/A time of skim and scan

A time of skim and scan

From Shaman’s Rock
By Jim Poling Sr.

A very old guy with snow-white hair and snow-white beard fishes the ocean for weeks without catching anything. Finally, he catches a mighty marlin, but sharks eat it before he can get it to shore.

Tough luck. Stuff happens. Move on to the next story.

That’s a likely Internet simplification of Ernest Hemingway’s classic The Old Man and the Sea. A quick scan. No details. No context. No messages. No learning. The kind of thinned out, often inaccurate, stories we see on social media sites every day.

If you went to a library and read the book you’d discover the full story and its valuable messages. The main message being that life is a struggle with an inevitable end, but perseverance and dignity can help us through it.

Sadly, many of us don’t go to libraries or get our information through print sources. We scan and skim smartphones, tablets and PCs for news and information on which we base our opinions and decisions. Brief, incomplete, often manipulated stuff presented as fact.

The majority of people living in the developed world now have fingertip online access to just about all factual information that exists. Yet we are moving farther away from consuming complete, balanced, factually-based information needed to help solve the many difficult issues facing today’s societies.

Research has found that individuals instructed to find specific information online found it faster than others using printed encyclopedias. However, the online searchers were less able to recall the information accurately.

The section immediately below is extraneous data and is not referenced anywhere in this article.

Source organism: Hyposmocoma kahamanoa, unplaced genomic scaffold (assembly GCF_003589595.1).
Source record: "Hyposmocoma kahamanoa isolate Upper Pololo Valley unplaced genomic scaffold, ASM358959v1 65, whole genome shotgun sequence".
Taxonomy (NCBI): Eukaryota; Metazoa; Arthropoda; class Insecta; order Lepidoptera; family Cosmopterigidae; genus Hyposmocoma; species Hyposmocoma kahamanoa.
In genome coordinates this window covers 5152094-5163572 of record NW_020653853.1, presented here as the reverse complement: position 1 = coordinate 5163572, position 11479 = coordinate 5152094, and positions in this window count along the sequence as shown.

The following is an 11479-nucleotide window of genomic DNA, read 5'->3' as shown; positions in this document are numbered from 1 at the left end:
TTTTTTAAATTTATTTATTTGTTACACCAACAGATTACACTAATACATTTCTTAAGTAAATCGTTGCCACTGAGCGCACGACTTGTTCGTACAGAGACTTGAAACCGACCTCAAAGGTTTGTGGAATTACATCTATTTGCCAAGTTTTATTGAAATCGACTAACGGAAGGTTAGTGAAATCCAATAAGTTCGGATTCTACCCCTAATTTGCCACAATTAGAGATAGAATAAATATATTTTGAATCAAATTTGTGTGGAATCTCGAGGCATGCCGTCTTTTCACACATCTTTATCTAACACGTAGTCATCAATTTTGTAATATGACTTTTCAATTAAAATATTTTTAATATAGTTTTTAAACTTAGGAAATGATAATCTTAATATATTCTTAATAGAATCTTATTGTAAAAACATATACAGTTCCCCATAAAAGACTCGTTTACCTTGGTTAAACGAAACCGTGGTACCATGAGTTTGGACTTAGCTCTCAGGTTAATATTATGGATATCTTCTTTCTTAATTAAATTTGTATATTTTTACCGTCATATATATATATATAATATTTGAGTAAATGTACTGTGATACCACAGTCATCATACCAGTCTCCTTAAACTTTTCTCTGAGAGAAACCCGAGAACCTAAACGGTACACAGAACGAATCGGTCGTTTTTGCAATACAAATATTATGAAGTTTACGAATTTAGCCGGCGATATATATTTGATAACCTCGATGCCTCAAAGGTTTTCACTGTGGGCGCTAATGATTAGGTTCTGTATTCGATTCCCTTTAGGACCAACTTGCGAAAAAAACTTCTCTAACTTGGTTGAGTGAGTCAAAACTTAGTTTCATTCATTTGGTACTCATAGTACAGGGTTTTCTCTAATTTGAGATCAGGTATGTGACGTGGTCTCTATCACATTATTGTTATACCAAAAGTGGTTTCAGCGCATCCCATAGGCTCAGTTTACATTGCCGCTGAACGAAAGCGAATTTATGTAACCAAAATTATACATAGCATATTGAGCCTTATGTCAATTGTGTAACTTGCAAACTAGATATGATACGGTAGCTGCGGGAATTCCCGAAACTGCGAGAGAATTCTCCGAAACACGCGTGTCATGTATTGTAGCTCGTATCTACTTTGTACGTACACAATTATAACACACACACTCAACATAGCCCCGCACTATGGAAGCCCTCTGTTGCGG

A New Zealand university study concluded back in 2014 that online reading has a negative impact on people’s cognition. The study, titled Is Google Making Us Stupid?, found that concentration, comprehension, absorption and recall rates were much lower when people read text online.

Research shows that the digital age also is reducing our attention spans. Some experts say the attention span of a learner now averages 20 minutes.

So, when we skim and scan online we go through more material, but comprehend it less than if we had read it on paper. That’s not good news considering that we face major issues that demand action supported by thoughtful and accurate information.

The move away from reading printed newspapers, magazines and books has happened astonishingly fast and is increasing. U.S. newspaper and periodical revenue has fallen 40 to 50 per cent in the past decade, and Canadian figures are believed to be similar.

A Canadian Book Consumer Study says19 percent of Canadians borrowed a book from a public library in 2021. Also, The Canadian Pediatric Society has said that while 20 percent of adolescents never read a book, almost 50 percent frequently read blogs. 

Print has tried to fight back by offering their products digitally, with little success. Many newspapers, for instance, are offering skim and scan headlines that encourage one- or two-minute reads that don’t come close to giving readers a full sense of what is happening.

Nothing is gained in bemoaning this change in society. We are living through a Digital Revolution, also being called the Third Industrial Revolution. Digital life online is here to stay, shrinking the importance of print.

The goal now should be to build the benefits of online reading while restricting the detriments. Young people especially need to learn how to avoid the negatives of online reading and increase concentration and absorption.

How can that be done? Good question but few solid answers.

There are suggestions like doing more online reading on a large screen, rather than a cellphone. Taking pencil and paper notes during online research is another suggestion.

The Internet is only 30 years old and there simply has not been enough research on how time spent on computers affects cognitive development, especially in children. More research is needed to find practical ways to ameliorate the detrimental impacts.

Libraries perhaps hold part of the answer. They are places where print and digital share space, offering the advantages of book learning and online learning.

Libraries also are great equalizers. Many people who can’t afford books or a digital devices get access to information, print or digital, with a library card.